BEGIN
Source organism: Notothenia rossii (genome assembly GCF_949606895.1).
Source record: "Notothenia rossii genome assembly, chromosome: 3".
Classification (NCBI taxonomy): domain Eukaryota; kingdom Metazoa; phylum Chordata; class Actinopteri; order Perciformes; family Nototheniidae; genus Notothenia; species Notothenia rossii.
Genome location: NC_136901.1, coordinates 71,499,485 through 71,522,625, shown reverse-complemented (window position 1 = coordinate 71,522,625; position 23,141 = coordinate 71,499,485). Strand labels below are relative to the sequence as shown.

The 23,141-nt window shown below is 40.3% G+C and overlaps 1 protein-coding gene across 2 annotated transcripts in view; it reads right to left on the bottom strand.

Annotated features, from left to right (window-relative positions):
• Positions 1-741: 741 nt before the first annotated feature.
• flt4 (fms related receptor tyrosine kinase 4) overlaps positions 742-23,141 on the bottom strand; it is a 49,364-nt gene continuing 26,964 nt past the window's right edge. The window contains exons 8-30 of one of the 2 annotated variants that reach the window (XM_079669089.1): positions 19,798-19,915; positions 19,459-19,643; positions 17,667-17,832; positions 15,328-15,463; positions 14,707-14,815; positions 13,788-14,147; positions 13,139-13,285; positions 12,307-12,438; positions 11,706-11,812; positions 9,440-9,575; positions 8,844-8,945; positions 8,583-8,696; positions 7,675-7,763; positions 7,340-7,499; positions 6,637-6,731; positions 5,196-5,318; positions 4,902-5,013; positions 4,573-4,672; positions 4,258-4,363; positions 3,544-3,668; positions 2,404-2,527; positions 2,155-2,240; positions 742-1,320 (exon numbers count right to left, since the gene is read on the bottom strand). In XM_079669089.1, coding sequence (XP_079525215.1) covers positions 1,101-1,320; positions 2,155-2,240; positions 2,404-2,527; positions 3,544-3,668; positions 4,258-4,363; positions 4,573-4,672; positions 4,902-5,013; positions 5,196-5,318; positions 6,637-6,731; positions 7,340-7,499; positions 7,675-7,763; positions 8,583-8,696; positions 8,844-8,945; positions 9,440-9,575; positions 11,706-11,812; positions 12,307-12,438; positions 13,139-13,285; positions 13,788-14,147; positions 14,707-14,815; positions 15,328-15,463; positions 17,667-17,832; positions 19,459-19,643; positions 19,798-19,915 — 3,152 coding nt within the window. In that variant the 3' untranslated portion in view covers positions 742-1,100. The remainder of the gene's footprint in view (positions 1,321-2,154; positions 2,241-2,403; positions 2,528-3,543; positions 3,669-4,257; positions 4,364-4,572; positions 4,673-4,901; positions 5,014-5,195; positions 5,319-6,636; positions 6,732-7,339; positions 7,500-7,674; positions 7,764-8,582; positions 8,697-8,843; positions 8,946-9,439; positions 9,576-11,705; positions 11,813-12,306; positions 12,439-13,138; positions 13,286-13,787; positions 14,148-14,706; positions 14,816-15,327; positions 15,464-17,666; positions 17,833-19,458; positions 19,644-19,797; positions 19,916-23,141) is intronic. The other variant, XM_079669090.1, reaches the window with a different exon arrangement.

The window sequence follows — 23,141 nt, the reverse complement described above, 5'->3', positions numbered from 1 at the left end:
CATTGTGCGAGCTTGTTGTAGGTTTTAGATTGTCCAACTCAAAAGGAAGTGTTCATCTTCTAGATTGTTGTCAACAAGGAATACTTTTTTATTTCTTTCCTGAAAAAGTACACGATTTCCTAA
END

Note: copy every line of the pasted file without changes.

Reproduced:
Source organism: Notothenia rossii (genome assembly GCF_949606895.1).
Source record: "Notothenia rossii genome assembly, chromosome: 3".
Classification (NCBI taxonomy): domain Eukaryota; kingdom Metazoa; phylum Chordata; class Actinopteri; order Perciformes; family Nototheniidae; genus Notothenia; species Notothenia rossii.
Genome location: NC_136901.1, coordinates 71,499,485 through 71,522,625, shown reverse-complemented (window position 1 = coordinate 71,522,625; position 23,141 = coordinate 71,499,485). Strand labels below are relative to the sequence as shown.

The 23,141-nt window shown below is 40.3% G+C and overlaps 1 protein-coding gene across 2 annotated transcripts in view; it reads right to left on the bottom strand.

Annotated features, from left to right (window-relative positions):
• Positions 1-741: 741 nt before the first annotated feature.
• flt4 (fms related receptor tyrosine kinase 4) overlaps positions 742-23,141 on the bottom strand; it is a 49,364-nt gene continuing 26,964 nt past the window's right edge. The window contains exons 8-30 of one of the 2 annotated variants that reach the window (XM_079669089.1): positions 19,798-19,915; positions 19,459-19,643; positions 17,667-17,832; positions 15,328-15,463; positions 14,707-14,815; positions 13,788-14,147; positions 13,139-13,285; positions 12,307-12,438; positions 11,706-11,812; positions 9,440-9,575; positions 8,844-8,945; positions 8,583-8,696; positions 7,675-7,763; positions 7,340-7,499; positions 6,637-6,731; positions 5,196-5,318; positions 4,902-5,013; positions 4,573-4,672; positions 4,258-4,363; positions 3,544-3,668; positions 2,404-2,527; positions 2,155-2,240; positions 742-1,320 (exon numbers count right to left, since the gene is read on the bottom strand). In XM_079669089.1, coding sequence (XP_079525215.1) covers positions 1,101-1,320; positions 2,155-2,240; positions 2,404-2,527; positions 3,544-3,668; positions 4,258-4,363; positions 4,573-4,672; positions 4,902-5,013; positions 5,196-5,318; positions 6,637-6,731; positions 7,340-7,499; positions 7,675-7,763; positions 8,583-8,696; positions 8,844-8,945; positions 9,440-9,575; positions 11,706-11,812; positions 12,307-12,438; positions 13,139-13,285; positions 13,788-14,147; positions 14,707-14,815; positions 15,328-15,463; positions 17,667-17,832; positions 19,459-19,643; positions 19,798-19,915 — 3,152 coding nt within the window. In that variant the 3' untranslated portion in view covers positions 742-1,100. The remainder of the gene's footprint in view (positions 1,321-2,154; positions 2,241-2,403; positions 2,528-3,543; positions 3,669-4,257; positions 4,364-4,572; positions 4,673-4,901; positions 5,014-5,195; positions 5,319-6,636; positions 6,732-7,339; positions 7,500-7,674; positions 7,764-8,582; positions 8,697-8,843; positions 8,946-9,439; positions 9,576-11,705; positions 11,813-12,306; positions 12,439-13,138; positions 13,286-13,787; positions 14,148-14,706; positions 14,816-15,327; positions 15,464-17,666; positions 17,833-19,458; positions 19,644-19,797; positions 19,916-23,141) is intronic. The other variant, XM_079669090.1, reaches the window with a different exon arrangement.

The window sequence follows — 23,141 nt, the reverse complement described above, 5'->3', positions numbered from 1 at the left end:
CATTGTGCGAGCTTGTTGTAGGTTTTAGATTGTCCAACTCAAAAGGAAGTGTTCATCTTCTAGATTGTTGTCAACAAGGAATACTTTTTTATTTCTTTCCTGAAAAAGTACACGATTTCCTAA